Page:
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I finished inside the top 200 in Northern California in the 40-44 age group. A group of about 750 competitors. A massive jump up the leaderboard for me. I finished 401st last year in a smaller field of about 500. I am over the moon about this.

What are the stand-out things for me:

1. There’s always room to improve.
I re-did 17.1, 3 and 4 this year. I bettered my scores in 17.3 and 4. But I meant this more generally. No matter how good you are at a skill or how strong you are for a lift or how fast you can finish a set of movements, you can always improve – form, technique, speed, how you feel at the end. Keep practicing. Consistency is key.
2. The CrossFit community is amazing.
This has been said again and again by just about everyone who does CrossFit. But it is heard all the time because it bears repeating. The spirit in a CrossFit box is always great – encouraging, supportive, fun and loud. During the Open, this steps up a notch. Our box was no different. The atmosphere during the Open workouts was phenomenal. Many a suffering competitor made it to the finish in large part due to the shouts and screams of the people looking on.
3. Double unders suck!
At least mine do. Even though I’m much better than even a month ago, I still have a long way to go to do these efficiently and for more reps before tripping up. In 17.5 I managed to injure the tendon between my calf and Achille’s during the 9th round of DUs. I finished the workout but the pain meant I was doing one to three DUs at a time and trying to do them on one foot.
Well, maybe I didn’t only learn that because of the Open but it certainly cemented that fact even more concretely. I am addicted. I thoroughly enjoyed the pain and torture which were the Open workouts. I loved testing my limits and my skills. I couldn’t wait to get back into the box this week to start working on the next set of improvements. Look out 18.1, here I come.

Training bias – strength, conditioning, other?

I Will CrossFit, the affiliate I train at, has a more conditioning biased training regimen. The programming is an oft-discussed topic in the #530crew conversations. We’ve all made remarkable progress over the last year or so, in terms of strength and conditioning. This is evidenced by the fact that our PRs have all been moving steadily upwards for the various weightlifting benchmarks and downwards for the timed benchmarks.

Ben Bergeron, legendary coach of the two fittest people on Earth, Katrin Davidsdottir and Mat Fraser, has podcast series called, Chasing Excellence. In a recent episode he discussed Conditioning-Biased Training. Give it a listen.

BB chasing excellence

I love that there is a copy of Seth Godin’s “What does it sound like when you change your mind” on the shelf behind them.

In this episode: We talk about the difference between programming for competitors versus members of our affiliates, the downfalls of strength-biased programming, & why less is almost always more.

It’s a great discussion and offers excellent insight into the different programming approaches which can be followed. What I found just as interesting, though, were the comments about the podcast. Ben divides the programming needs for an affiliate between competitors (Games- and Regionals-level athletes) and ‘regular’ members. And rightly so. The programming required to reach Regional level is so far beyond what most people want from a training program that they bear little resemblance to each other. However, there is another group of athletes not addressed with this approach. These are the guys who are not going to be in the top 20 in the Games and they’re not looking to beat Dan Bailey’s Fran time. They’re also not just trying to keep fit. Many of them played or still play other sports. They’re competitive. They want to improve. They want to get stronger. They want to learn how to do all the gymnastics movements. They want to get faster. They use CrossFit to supplement and complement their other sporting activities. Often making great strides in the other sporting disciplines because of the work they do in the CrossFit box. A program that suits some looking to keep/get fit may not suit this sort of CrossFit athlete. I think there is room for something in between. In some affiliates they program three versions of the workout: scaled, Rx and Rx plus. Perhaps this does address it to some extent. In ours, we have scaled and Rx but people do their own scaling depending on their experience and strength, often ending up somewhere in the middle.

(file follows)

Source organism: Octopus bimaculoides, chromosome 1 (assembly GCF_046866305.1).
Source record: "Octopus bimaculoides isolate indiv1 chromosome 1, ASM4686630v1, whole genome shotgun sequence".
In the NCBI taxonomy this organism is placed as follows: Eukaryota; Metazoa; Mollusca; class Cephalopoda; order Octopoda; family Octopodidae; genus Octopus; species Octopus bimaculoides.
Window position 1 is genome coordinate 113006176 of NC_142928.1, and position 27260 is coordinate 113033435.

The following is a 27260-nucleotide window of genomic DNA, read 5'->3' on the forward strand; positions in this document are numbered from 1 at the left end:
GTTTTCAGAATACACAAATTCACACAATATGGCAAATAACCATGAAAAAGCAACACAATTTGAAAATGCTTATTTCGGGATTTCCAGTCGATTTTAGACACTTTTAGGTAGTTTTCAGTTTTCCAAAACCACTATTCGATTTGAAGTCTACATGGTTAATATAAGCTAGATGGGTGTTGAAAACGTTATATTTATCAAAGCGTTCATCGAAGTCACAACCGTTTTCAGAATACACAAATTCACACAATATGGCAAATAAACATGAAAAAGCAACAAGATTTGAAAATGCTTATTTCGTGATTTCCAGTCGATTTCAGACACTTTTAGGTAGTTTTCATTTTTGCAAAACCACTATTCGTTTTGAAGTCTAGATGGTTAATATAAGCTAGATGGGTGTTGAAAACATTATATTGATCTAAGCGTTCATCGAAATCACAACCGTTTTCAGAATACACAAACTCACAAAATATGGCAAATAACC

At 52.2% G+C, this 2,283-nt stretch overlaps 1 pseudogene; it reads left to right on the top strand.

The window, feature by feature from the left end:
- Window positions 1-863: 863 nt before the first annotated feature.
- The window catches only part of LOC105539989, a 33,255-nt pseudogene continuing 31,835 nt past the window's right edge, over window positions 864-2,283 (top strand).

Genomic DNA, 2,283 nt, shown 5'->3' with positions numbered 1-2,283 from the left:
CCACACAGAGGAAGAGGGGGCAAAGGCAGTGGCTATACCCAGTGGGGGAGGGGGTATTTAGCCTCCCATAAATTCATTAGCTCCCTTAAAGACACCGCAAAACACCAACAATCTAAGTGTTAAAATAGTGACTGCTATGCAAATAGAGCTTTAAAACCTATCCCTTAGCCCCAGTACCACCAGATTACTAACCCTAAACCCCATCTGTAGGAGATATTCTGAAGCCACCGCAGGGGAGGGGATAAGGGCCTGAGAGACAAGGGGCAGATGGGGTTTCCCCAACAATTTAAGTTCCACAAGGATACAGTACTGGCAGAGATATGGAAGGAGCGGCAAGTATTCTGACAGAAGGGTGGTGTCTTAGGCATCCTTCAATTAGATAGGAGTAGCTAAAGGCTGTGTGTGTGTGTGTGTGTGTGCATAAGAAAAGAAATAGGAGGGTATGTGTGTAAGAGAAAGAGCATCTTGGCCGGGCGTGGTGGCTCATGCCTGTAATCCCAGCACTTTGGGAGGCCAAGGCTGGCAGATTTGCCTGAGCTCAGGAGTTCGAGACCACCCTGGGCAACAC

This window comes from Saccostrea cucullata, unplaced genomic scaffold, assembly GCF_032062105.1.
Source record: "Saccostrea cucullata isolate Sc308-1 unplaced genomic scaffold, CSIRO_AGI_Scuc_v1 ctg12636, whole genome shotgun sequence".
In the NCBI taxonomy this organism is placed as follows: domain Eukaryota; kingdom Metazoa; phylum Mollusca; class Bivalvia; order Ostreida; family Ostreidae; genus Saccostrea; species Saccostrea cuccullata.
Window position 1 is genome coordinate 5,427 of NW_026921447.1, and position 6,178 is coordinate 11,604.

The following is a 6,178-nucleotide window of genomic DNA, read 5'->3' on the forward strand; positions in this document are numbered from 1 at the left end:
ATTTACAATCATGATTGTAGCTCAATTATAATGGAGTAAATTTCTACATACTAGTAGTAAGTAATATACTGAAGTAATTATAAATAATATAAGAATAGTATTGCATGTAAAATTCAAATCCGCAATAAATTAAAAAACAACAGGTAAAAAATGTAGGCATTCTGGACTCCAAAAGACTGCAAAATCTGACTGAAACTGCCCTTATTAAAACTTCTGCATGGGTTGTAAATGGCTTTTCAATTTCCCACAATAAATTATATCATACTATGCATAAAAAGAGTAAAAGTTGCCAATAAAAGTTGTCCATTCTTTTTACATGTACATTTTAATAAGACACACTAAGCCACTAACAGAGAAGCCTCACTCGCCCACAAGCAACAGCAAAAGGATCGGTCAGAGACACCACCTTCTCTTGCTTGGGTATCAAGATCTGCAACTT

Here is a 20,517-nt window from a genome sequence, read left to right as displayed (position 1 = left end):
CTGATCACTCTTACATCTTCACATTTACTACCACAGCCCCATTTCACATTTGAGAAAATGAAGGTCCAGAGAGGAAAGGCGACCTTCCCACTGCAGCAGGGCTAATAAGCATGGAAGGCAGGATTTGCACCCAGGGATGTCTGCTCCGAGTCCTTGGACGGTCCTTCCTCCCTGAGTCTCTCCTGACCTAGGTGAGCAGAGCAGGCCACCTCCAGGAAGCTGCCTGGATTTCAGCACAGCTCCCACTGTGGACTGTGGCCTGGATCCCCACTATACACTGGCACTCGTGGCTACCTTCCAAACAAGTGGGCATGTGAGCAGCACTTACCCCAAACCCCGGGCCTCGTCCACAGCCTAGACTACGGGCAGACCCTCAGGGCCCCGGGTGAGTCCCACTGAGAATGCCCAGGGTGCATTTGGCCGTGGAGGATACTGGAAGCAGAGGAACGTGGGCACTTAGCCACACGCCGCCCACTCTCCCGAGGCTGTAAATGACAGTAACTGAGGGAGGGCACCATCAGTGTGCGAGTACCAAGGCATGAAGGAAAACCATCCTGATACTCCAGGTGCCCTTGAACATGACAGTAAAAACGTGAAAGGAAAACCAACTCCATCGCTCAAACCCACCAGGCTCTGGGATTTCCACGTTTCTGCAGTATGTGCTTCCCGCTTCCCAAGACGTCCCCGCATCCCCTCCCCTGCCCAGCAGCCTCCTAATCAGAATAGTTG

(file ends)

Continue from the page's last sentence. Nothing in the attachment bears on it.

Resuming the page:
I’ve only trained in one other affiliate when I was on holiday, so I don’t have a frame of reference for how other philosophies on programming work. I know I’ve improved significantly in the last year in all aspects of CrossFit that I’ve focused on. For me, I tend to trust the process our Coach has us following but it’s interesting to think about progressing to the next level. And trying to define that next level. I think if I discuss this with my coach we can work out a plan to address whatever it would take. But I also think that despite my progress, I’m still at a level where I can continue to improve just by following his current program. Intensity during the workout can make quite a difference without changing the program. But that’s a topic for another post.

In what direction is your programming biased? How are your WODs structured? If you changed affiliates was it because of the programming?

17.5 – Thrusters and Double unders?

Tonight the final workout of the 2017 CrossFit Games Open is announced. Thus far the workouts have been as grueling as expected. Dave Castro posted a clue to 17.5 earlier in the week.

17.5 clue